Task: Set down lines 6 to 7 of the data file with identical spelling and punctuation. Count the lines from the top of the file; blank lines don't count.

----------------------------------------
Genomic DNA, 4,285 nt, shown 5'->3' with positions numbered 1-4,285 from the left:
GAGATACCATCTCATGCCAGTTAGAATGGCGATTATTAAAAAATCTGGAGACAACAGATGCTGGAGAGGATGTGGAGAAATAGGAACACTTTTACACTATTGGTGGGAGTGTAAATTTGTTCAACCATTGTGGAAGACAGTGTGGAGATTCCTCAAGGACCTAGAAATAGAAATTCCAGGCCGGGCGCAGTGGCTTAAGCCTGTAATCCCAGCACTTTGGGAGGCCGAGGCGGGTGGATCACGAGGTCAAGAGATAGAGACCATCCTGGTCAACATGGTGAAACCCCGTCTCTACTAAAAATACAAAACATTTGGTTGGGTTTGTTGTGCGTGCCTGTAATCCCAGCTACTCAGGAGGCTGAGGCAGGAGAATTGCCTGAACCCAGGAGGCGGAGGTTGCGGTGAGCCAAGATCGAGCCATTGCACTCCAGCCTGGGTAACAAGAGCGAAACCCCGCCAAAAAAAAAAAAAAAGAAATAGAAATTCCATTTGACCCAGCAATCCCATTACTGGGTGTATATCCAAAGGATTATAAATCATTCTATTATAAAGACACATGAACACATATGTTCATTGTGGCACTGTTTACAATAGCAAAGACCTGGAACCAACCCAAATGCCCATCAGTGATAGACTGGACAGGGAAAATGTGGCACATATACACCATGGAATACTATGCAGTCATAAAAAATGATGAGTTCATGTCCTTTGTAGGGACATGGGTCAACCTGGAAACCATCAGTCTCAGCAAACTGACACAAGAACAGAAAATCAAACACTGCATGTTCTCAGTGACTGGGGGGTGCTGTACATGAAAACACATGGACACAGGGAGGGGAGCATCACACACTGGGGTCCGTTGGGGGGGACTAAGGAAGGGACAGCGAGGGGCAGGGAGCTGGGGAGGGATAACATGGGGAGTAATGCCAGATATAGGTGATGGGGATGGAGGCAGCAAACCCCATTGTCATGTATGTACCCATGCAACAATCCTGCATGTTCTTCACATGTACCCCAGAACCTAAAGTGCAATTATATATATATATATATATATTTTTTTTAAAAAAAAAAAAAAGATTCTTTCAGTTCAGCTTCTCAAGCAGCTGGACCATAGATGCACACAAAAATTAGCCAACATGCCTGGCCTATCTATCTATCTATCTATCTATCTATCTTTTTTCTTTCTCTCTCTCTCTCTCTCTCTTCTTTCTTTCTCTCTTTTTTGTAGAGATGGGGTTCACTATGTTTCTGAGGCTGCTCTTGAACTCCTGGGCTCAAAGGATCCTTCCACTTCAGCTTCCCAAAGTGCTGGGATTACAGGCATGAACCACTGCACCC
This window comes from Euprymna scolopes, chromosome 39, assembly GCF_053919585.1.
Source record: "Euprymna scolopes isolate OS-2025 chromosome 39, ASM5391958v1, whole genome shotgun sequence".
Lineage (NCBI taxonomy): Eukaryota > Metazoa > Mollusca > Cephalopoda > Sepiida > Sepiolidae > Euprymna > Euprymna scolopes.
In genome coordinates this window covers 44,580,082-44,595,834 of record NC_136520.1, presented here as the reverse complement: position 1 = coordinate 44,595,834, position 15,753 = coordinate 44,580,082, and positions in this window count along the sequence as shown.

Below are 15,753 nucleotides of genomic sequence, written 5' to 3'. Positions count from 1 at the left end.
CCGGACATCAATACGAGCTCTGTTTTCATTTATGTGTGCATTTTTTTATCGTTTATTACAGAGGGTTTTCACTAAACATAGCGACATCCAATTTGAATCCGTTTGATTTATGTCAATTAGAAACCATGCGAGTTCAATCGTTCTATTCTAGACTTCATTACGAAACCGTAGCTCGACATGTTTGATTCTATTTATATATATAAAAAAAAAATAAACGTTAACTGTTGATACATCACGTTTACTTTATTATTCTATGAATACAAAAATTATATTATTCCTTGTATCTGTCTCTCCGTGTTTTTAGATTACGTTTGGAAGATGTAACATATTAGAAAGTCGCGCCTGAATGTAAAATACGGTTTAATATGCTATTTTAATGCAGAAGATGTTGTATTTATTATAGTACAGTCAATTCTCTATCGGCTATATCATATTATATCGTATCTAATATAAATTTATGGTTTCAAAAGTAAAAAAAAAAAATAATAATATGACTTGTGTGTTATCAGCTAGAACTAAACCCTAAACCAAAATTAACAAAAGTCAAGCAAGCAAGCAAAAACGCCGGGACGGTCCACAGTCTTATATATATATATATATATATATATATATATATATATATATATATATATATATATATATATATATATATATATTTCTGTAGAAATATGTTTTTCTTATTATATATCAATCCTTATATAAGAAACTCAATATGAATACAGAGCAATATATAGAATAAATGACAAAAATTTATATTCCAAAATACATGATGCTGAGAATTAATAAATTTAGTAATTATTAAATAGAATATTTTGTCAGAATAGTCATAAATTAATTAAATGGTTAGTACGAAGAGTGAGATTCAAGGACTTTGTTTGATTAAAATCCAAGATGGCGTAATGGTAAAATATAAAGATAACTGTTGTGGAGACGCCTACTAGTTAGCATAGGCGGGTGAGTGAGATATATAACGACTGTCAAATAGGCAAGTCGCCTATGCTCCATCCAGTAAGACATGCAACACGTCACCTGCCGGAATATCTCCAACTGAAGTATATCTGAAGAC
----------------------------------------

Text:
In genome coordinates this window covers 44,580,082-44,595,834 of record NC_136520.1, presented here as the reverse complement: position 1 = coordinate 44,595,834, position 15,753 = coordinate 44,580,082, and positions in this window count along the sequence as shown.

Below are 15,753 nucleotides of genomic sequence, written 5' to 3'. Positions count from 1 at the left end.